Lovable scoundrels, or cut-throat villains?
By Julia Maiola
What would a villain have to do to lose support from a sympathetic audience?
We as humans have a love for the underdog, for the misunderstood hero. We look to the Golden Age of Piracy for adventure, romance, and treasure. We root for the small thieves, the soul-tortured swashbucklers, and cheer when they do the right thing or grow a heart. Pirates were just trying to live a better life, after all, and weren’t real villains.
Or were they?
When I started The Red Flag, I had one goal in mind: to give readers the truth. Pirates were some of the cruelest people who ever lived. And they enjoyed being cruel.
We know that pirates were criminals. Yet we dress like them, talk like them, make exciting movies about them. As I myself got caught up in this popular culture, I started to wonder why there seemed to be such a celebration of these murderers and thieves. My research turned to myths vs. facts, and I realized that not only was there this strange interest and infatuation with piracy, but that the pop culture surrounding it was wrong. People aren’t dressing as murderers, but treasure-hunters. Not thieves, but hopeless romantics. Everything I saw in pop culture had nothing to do with pirates at all. This popular image had influenced people’s perception of pirates to the point of changing how they view them. So I decided to write a story about pirates that accurately portrayed the real rogues of the sea as they truly lived three hundred years ago.
I wanted to give readers a detailed depiction of what pirates were like and what sent them on this path of violence. I created a pirate captain, Stephen Boswell, who is motivated by fear in order to push him to do things that will shock and abhor readers. This is no adventure, and the motivation is no treasure. This is a dangerous, deadly voyage in which each kill is simply another day and each day still alive is a success.
Having created Stephen, I needed a character to completely contrast him, to be at odds with his evil, to give readers two sides of the same story, as far from each other as possible. Who better than Alice Bradford, a child, the epitome of innocence and naive goodwill. While Alice experiences the violence of the pirates firsthand, it is Stephen Boswell’s own recounting of what led him to this life that may draw the reader to his side. I think we subconsciously come to sympathize with those whose perspective we share, and I took advantage of this by putting Stephen’s accounts in the first person. My hope was to confuse readers over who to ultimately root for. On the one hand is little Alice who we want to protect from the villainous pirates. On the other is Stephen who shares his own experiences of being mistreated by the hypocritically villainous nature of the British navy. Readers will know and agree that Stephen is the villain, but they will wonder, and maybe even hope, if he can conquer his fears and escape the navy for good.
This was a deliberate effort on my part because while I wanted to expose the true nature of piracy, I also wanted to raise questions about human nature itself, both in the pirate characters and in the readers. Despite Stephen’s actions, we as humans want to see another human succeed, even as Stephen acts against other humans despite his own humanity.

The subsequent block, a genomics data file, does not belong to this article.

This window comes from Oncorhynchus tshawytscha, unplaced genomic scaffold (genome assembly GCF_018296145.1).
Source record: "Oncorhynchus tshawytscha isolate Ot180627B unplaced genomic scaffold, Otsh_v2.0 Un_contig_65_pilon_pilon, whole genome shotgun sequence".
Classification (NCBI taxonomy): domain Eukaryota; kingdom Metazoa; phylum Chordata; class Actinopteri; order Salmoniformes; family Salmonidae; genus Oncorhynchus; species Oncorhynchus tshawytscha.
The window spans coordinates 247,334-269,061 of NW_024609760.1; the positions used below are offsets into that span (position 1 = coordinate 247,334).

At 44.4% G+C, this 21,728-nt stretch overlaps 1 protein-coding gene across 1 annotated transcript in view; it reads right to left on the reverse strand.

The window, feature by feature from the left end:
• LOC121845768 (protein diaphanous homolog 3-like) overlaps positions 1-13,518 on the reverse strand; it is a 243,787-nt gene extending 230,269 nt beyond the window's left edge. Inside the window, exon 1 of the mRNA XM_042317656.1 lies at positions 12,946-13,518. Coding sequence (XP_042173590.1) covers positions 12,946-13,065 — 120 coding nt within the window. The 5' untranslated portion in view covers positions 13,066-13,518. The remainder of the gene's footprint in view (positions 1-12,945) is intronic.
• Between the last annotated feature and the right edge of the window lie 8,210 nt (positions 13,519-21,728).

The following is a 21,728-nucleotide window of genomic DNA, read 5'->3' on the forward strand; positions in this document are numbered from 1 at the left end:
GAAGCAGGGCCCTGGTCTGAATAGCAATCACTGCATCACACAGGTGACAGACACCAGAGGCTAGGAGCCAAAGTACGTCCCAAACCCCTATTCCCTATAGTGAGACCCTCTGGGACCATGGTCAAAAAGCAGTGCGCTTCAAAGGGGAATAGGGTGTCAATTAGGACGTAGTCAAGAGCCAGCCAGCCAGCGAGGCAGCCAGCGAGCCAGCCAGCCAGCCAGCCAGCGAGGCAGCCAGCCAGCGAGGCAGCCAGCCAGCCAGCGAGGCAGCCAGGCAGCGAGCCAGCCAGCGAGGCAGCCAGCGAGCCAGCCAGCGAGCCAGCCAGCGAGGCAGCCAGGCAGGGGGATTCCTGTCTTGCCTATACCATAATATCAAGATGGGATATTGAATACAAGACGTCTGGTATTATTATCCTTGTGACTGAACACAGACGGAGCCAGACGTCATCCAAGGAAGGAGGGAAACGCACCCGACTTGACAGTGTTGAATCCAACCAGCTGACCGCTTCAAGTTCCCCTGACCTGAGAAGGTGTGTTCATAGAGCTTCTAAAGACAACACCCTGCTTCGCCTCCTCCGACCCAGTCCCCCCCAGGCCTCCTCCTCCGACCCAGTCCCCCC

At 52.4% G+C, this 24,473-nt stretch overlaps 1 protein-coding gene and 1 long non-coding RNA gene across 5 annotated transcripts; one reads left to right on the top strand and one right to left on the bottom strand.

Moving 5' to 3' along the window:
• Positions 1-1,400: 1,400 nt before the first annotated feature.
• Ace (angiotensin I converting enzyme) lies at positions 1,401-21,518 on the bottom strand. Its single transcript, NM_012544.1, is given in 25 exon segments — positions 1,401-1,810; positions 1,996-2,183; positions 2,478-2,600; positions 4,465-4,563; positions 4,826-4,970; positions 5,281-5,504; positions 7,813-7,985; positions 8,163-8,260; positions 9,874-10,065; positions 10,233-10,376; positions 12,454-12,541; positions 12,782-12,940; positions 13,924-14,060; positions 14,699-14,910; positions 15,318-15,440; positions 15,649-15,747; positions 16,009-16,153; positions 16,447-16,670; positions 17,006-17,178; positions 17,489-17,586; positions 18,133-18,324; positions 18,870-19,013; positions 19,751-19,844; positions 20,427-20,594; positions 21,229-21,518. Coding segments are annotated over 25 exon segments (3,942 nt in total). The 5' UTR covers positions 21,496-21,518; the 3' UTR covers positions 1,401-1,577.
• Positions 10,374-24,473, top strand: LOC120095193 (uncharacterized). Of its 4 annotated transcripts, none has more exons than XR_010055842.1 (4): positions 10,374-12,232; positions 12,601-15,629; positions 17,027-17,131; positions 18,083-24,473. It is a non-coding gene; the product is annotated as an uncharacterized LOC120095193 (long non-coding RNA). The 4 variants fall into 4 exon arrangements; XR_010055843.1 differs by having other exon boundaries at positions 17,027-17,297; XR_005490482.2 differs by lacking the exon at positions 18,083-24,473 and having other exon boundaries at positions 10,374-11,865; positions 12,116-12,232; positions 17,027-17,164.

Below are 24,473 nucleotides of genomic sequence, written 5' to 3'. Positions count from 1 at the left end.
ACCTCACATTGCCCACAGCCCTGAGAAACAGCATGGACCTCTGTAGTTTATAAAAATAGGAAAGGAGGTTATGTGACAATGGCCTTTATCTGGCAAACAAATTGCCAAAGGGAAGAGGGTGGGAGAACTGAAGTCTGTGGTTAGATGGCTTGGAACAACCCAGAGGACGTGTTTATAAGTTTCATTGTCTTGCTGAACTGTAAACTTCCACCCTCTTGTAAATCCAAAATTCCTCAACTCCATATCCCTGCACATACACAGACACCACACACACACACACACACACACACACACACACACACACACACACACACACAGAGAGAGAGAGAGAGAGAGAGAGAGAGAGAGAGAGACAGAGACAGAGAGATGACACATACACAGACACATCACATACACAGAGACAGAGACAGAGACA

But what would a villain have to do to lose support from a sympathetic audience?
What line would have to be crossed? That is, if the simple act of being a pirate didn’t mean he had already crossed it. For as I hope readers will come to understand as they read The Red Flag, pirates may have been humans, but they committed atrocities against their fellow humans. They were true villains, and not the swashbucklers that pop culture has come to idealize.
The Red Flag
Captain Stephen Boswell sails under the red flag, a symbol of no mercy. It’s the only reason he has lived this long. The only reason the navy has not found him yet. But they are closing in. And if they catch him, they will execute him for piracy.
Ten-year-old Alice Bradford doesn’t know why she is alive. When Captain Boswell found her hiding on his ship, she expected him to kill her, and it seemed his own crew had expected likewise. But now she is his prisoner and she fears that she will be forever. Somehow, though, it seems that the captain might be more afraid of the navy than she is of him. Something from his past has him ill at ease, Alice realizes. Even if the navy cannot bring him to his knees, his own paranoia will.
Julia Maiola is a professional ice cream scooper from Rochester, New York. She will receive her Bachelor’s in English at the end of 2018 and will continue to develop her writing. The Red Flag is her first novel, the first of many to come. A science fiction title is currently in the works and will be followed by more in the fantasy and historical fiction genres. When Julia is not writing, she is gaming and skateboarding, but most of her spare time is spent reading adventure novels.
Julia loves to hear from readers, you can find her: Website • Twitter • Goodreads • Facebook • Instagram